Speaker interview: Andy Hume
Andy works in the engineering team at Twitter. He was previously software architect at the Guardian, and engineering manager at Microsoft.
What piece of advice do you wish you’d received when you first started out in development?
Don’t concentrate too much on specialising, and don’t pigeon hole yourself. People are too quick to specialise in front-end or back-end, whereas the reality is a large part of our skill is just being an experienced and talented developer. Never stop being curious. If something interests you, learn it. What you learn will undoubtedly inform both your overall skill as a developer, as well as whatever your specialism might be.
What’s your favourite underrated tool/piece of software/resource for development?
The web testing framework, Selenium. I’ve used Selenium on/off in different scenarios since its genesis nearly ten years ago. It isn’t particularly easy to get started with, and it takes significant time and effort to maintain useful cross-browser tests; but the value it provides in automating regression testing, even if only for a small subset of your application, is often under-estimated.
What new technology are you most interested in learning?
I’m starting to better grasp the real implications of functional reactive programming, and why it might be important to the architecture of complex web apps. Although we’re not always in a position to rewrite large applications just to appraise a new style of development, I’m looking forward to bringing more of these principles into the day-to-day coding we do on TweetDeck.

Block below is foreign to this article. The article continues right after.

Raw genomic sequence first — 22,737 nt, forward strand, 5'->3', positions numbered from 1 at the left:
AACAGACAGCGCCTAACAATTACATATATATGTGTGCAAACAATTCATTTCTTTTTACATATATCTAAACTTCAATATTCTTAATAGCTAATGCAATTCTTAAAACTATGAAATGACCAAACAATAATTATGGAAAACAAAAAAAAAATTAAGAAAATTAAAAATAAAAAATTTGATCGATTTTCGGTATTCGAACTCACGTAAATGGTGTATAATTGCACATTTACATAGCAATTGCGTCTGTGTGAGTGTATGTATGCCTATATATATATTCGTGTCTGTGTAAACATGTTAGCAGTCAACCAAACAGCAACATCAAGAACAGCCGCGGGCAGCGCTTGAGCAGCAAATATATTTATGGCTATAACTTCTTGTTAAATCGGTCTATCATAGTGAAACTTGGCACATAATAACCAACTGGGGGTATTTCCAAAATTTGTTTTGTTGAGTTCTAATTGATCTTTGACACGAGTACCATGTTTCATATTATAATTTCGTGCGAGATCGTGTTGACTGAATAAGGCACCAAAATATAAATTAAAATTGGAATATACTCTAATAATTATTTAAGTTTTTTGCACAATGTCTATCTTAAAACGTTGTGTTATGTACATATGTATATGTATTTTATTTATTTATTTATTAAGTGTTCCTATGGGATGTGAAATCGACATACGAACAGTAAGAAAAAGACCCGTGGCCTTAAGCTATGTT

How do you balance work and life, with so many new FE dev tools coming out all the time?
I don’t worry too much about it. When something new and interesting emerges I find some time to look at it. But if I’m fed up of work and want to spend an evening playing Fifa, or a weekend with friends, then that’s fine. Yes, there are a lot of new front end technologies and methodologies emerging recently - but I normally let my network of more enlightened colleagues tell me which of those are worth exploring. If you’re tuned in to the right people, it’s amazing how you can bluff your way through.
What new/upcoming browser features do you think will most change the future of web development?
Unquestionably ServiceWorker. It’s ostensibly to allow offline capability in web applications, but I see it’s possibilities as stretching far beyond that. It has huge implications for performance best practices, progressive enhancement and responsive design. I’ll spend some time in my talk (Architecting resilient front-ends) touching on it some of its possibilities now it’s started landing in Chrome.
What do you think is missing from browser APIs?
I’d just like more transparency on what different vendors are prioritising and working on. We’ve come an awfully long way in the last ten years since Mozilla and Google stole the initiative out from under Microsoft’s nose, but there’s still horrible blanks from some vendors that make it difficult to know what is arriving and when. Or whether it will ever arrive!